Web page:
I got out on the lake a few times this week and it’s been great. I don’t do weekends this time of year but I do like to throw out a report for the folks that can’t make it out during the week and are the true weekend warriors this time of year. I was told years ago by a very wise fisherman that when the moon and the sun are in the sky at the same time the fish bite the best. I’m convinced that that is just about always the case judging from my experiences over the years and it held true this week. The lake has set up for a 3 pattern bite right now and when you can catch them on 3 different patterns it really really makes summer fishing fun.
Here’s the scenario: You find humps or points in the creek or out on the main lake that have brush in 20-30 feet of water. The reason for those depths is that the thermocline is setting up and it tops out at about 20 feet and runs down a good 30 feet this time of year. The bass will find brush and structure at that depth and make it their summer home. On some days the bass will range out in search of schools of blueback herring that drift into their area and some days they will stay tight to the structure. If you have them marked on your gps you stay off of the brushpile by about a casting distance length away and make a few casts with a topwater bait. Sometimes there is what I like to call a “Bull Bass” cruising above the brush and he’s guarding the area and looking for something to eat. The big bull usually eats first and then the rest will follow. Generally he will strike out at any bait on the first cast. My favorite summer topwater baits are the Emerald Popper or a walking bait like a translucent KVD Sexy Dawg walking bait. That’s what I used to get the bull. I’ll make 5-10 cast with that while circling the structure and making casts from different angles. One thing that is very important this time of year is putting your catch in the live well to extend the bite. Make sure your livewell has nice cool water and some kind of O2 system. You’re only going to keep them there for a short period of time to extend the bite but you release them right before leaving the area. The reason for this is that sometimes a released fish will kill the bite. It’s like these bass have pheromones’ that alarm the other fish much like a bee that stings you, releasing a pheromone that alerts the other bees to sting you. After I make my topwater cast I keep my topwater bait handy in case the fish start coming to the surface to feed. You’ll want that topwater handy to make a quick cast at the surfacing fish. Next is the spybait. I’ll generally move in just a bite closer to the brush and start making casts with my spybait. On the spybait option, pick your favorite color and size or cycle through colors and sizes until you find one that works. There are many color patterns and a few sizes to choose from. I use a 5-10 second count down on my spybait and start a slow steady retrieve. Try different speeds until you hit the sweet spot with the spybait speed. If you catch a fish at a certain speed try and mimic that speed again. Once you find the right speed and start catching fish after a while that speed will become natural for you. I do the same thing as I did the topwater, I’ll circle the area making casts around and across the brush. The spybait is small and the ideal gear for this pattern is 6lb fluorocarbon ties on a good reel with the drag set properly for 6lb test and a Medium fast action rod about 7′ in length. If the spybait is working I’ll keep making cast until I feel like that pattern is slowing down. This is when I ease up on the brush and start the drop shot pattern. If you’ve never used the drop shot you are really missing out this time of year. My suggestion is that you do some research on the drop shot pattern and start practicing or book a trip with LJ Harmon from Lanier Baits. I hoover over my front graph waiting for fish to show up on the graph. When they do I’ll drop my bait down and watch it on the graph. If your electronics are tuned correctly and you drop around your transducer you can watch your bait go down in real time and you can watch the fish react to your bait. This is sometimes called video fishing and it is a blast.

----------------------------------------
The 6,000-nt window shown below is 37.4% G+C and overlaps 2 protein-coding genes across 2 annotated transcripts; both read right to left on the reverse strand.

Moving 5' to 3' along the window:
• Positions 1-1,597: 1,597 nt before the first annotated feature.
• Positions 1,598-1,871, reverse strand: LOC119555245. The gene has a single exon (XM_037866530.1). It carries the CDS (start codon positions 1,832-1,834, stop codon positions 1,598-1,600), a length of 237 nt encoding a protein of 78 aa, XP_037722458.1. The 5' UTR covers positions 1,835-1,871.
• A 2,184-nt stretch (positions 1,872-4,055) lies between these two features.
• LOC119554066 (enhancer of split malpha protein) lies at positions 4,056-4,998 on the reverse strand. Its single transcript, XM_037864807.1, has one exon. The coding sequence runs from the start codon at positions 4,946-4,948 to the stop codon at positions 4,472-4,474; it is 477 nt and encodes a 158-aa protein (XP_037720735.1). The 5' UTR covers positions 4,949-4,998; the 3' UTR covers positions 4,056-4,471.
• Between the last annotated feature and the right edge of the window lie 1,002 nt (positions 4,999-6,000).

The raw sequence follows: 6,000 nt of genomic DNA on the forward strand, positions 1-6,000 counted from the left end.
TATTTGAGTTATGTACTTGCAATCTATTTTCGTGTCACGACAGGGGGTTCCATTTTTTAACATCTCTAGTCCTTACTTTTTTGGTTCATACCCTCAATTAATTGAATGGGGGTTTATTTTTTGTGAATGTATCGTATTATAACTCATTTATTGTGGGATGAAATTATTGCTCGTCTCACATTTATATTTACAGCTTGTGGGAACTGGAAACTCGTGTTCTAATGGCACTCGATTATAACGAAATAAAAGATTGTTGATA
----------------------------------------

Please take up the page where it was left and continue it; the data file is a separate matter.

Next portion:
I strongly suggest that you do research on these patterns and get out there putting them to use. It took me a while to learn these summer techniques but when you learn them you can go out on the lake during the summer and just about always catch fish on one or all of these patterns. Here’s a few pictures from the last few days on the lake and I also included a link to my latest video on spybait tactic and tips. https://www.youtube.com/watch?v=CcNSKTXVBVE